UEFA General Secretary Gianni Infantino said that the voice of football supporters must continue to be heard as he assured European fan groups that they still had a part to play in shaping the sport's future.
Mr Infantino was speaking on the second day of the European Football Fans' Congress of Football Supporters Europe (FSE) at the Amsterdam ArenA on Saturday, and he took the opportunity to underline the importance of UEFA's ongoing dialogue with fans.
"While players, coaches and even owners change with increasing frequency, supporters remain loyal to the colours they proudly wear," he said. "And because fans are the reason football exists at all, your voice has to be heard and fans have to help shape football's future. UEFA is proud to have established a dialogue with your representatives that allows us to share with you our thoughts and proposals but also lets us pick your brains, get your ideas, answer your complaints and evaluate your suggestions."
He also argued that "the increasing financial interests of the game" need not work against supporters' wishes, stressing that "without the continued loyalty of football fans worldwide – and especially here in Europe – there would be no sponsors, no television companies and no money men queuing up to be associated with the game."
Mr Infantino addressed several topics up for debate at the congress, including fan ownership. On this question he suggested that "supporters investing in a club can only be good for the game". Explaining his backing for such models, he added: "At a time when the global crisis and the lack of financial discipline are threatening the very survival of many football clubs, supporter involvement offers a credible, sustainable alternative to the current model of club ownership and governance."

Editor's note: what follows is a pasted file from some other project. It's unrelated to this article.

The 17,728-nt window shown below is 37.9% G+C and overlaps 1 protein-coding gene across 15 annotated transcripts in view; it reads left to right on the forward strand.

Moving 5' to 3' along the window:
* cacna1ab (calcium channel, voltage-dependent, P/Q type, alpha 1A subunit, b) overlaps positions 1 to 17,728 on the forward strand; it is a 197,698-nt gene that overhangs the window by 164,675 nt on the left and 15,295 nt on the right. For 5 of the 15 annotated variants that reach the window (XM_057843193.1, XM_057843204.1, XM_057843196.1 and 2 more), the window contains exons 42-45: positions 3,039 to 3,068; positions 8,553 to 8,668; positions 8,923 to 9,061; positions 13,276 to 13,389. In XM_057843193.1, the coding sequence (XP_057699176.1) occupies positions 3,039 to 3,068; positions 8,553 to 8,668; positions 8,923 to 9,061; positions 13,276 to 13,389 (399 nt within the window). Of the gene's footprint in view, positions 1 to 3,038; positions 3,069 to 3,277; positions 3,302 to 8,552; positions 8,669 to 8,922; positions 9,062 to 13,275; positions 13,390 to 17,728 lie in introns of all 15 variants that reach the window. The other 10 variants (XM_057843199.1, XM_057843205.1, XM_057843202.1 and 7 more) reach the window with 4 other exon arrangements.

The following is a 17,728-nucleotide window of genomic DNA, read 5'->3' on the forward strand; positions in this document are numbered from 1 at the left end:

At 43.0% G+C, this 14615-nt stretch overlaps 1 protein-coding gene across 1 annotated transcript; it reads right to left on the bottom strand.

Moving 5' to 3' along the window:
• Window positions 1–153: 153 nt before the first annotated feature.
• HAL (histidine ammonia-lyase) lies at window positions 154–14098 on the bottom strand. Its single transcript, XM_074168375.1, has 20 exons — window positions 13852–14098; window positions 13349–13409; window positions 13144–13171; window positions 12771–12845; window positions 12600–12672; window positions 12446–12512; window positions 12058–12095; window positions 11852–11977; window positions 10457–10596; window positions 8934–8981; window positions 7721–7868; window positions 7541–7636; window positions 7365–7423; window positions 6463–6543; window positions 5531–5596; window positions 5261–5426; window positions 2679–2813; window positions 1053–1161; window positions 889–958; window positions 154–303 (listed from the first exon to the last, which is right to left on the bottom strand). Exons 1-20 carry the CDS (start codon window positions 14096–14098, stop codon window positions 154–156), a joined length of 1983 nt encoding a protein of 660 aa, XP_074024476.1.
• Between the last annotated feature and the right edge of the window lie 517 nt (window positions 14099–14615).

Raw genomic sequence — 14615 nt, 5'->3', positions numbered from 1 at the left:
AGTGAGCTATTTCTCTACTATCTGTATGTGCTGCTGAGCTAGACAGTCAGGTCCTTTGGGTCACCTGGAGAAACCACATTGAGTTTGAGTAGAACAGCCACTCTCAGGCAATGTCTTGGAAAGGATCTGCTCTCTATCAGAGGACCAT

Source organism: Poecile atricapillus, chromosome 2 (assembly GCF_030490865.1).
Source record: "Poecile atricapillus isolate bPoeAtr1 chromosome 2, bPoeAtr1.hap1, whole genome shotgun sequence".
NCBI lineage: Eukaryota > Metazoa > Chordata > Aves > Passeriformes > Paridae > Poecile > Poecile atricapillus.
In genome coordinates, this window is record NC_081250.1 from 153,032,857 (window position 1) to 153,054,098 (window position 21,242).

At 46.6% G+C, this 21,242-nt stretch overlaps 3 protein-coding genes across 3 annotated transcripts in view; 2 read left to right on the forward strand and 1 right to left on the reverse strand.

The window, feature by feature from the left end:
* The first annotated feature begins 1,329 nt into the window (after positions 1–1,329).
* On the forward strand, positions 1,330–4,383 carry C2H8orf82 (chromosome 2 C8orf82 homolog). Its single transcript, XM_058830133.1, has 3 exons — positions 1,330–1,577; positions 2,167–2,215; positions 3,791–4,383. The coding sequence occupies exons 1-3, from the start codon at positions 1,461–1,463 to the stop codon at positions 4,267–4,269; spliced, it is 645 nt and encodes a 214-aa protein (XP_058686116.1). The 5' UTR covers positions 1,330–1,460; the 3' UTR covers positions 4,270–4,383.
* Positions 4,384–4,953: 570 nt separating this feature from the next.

Another item on the agenda was safety and security, and Mr Infantino talked of the need to get the balance right with "more trained stewards and less police". Pointing to UEFA's own safety instructions for its club competitions, he said: "
UEFA firmly believes we can ensure safety without stigmatising innocent fans through heavy-handed policing or travel restrictions that infringe on the freedom of fans and fail to see fans as people in their own right."
Achieving a happy medium when it comes to ticket pricing is another area of concern. Mr Infantino noted: "UEFA shares fans concerns that increased ticket prices in the current economic climate are making attending matches unaffordable for many, particularly families. We are striving to find the right balance between providing a legitimate return for the clubs and a fair and affordable price to supporters."
To this end, he cited UEFA's move to guarantee at least some cheaper tickets for UEFA Champions League matches. "Following consultation with the FSE, we have introduced a new more affordable category of ticket for the UEFA Champions League, with over 20% of tickets available in this price category," he said.
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